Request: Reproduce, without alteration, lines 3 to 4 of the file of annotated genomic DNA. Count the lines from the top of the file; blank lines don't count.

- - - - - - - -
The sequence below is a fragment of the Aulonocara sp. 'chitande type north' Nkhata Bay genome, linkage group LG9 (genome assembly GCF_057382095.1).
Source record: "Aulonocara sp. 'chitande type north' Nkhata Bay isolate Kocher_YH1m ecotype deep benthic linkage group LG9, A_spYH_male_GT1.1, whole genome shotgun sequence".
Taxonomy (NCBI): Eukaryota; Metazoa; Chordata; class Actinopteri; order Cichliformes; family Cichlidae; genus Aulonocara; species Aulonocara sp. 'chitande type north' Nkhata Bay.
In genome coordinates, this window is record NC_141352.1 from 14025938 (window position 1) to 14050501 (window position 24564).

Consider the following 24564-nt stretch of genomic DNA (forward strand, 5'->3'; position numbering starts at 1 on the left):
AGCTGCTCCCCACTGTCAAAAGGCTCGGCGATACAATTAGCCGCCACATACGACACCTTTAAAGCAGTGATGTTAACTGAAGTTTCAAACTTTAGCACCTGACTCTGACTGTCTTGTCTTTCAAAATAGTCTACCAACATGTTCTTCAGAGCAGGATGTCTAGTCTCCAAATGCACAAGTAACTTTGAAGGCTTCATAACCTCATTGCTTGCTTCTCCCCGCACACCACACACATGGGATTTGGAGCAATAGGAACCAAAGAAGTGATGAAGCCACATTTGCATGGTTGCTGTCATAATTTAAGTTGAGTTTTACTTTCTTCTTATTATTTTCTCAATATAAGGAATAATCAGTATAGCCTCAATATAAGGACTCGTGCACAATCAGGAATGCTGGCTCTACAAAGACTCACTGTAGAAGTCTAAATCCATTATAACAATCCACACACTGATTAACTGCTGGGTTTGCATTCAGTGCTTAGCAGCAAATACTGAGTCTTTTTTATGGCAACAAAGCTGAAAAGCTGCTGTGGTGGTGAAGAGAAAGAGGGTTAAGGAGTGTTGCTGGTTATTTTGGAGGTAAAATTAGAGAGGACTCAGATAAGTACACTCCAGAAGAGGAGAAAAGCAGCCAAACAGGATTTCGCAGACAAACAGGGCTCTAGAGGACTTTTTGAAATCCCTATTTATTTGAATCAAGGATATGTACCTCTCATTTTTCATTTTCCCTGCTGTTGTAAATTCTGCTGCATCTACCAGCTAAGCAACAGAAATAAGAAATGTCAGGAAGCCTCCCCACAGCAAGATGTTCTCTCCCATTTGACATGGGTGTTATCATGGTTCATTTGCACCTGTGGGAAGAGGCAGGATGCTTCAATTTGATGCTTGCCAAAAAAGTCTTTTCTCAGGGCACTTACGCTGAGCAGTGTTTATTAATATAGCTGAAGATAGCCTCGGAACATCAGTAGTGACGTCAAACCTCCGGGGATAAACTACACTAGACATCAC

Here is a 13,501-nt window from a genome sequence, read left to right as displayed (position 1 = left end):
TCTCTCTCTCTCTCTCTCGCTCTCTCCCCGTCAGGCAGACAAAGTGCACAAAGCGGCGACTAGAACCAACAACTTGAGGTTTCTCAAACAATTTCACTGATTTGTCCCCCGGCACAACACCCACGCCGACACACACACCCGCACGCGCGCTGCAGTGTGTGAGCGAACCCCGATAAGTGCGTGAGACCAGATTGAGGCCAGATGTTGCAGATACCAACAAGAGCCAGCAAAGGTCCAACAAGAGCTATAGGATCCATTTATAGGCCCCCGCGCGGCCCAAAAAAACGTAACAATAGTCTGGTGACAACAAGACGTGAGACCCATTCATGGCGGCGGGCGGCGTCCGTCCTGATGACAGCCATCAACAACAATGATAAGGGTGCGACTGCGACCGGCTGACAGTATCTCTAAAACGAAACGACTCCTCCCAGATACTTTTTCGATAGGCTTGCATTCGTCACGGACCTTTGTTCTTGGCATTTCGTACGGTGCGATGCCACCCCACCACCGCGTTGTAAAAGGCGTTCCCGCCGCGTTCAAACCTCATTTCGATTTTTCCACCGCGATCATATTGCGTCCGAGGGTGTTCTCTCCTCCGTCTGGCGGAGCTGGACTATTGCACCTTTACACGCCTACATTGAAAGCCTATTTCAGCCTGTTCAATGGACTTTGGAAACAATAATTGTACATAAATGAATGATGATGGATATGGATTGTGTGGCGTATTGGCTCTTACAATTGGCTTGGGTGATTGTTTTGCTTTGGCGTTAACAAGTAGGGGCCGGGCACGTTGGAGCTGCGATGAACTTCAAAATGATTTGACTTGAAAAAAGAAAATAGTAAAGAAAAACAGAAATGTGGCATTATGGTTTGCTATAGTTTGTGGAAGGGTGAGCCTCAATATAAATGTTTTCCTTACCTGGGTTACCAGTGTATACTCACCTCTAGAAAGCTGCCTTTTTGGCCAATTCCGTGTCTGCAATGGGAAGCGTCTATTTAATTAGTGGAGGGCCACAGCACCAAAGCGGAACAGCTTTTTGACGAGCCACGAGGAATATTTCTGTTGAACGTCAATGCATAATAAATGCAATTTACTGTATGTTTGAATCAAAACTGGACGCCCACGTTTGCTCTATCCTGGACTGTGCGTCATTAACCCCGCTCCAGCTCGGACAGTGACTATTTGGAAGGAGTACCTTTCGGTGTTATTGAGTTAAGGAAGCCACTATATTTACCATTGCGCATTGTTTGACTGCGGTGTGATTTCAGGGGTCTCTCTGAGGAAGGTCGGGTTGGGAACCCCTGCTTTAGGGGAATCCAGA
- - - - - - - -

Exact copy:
Taxonomy (NCBI): Eukaryota; Metazoa; Chordata; class Actinopteri; order Cichliformes; family Cichlidae; genus Aulonocara; species Aulonocara sp. 'chitande type north' Nkhata Bay.
In genome coordinates, this window is record NC_141352.1 from 14025938 (window position 1) to 14050501 (window position 24564).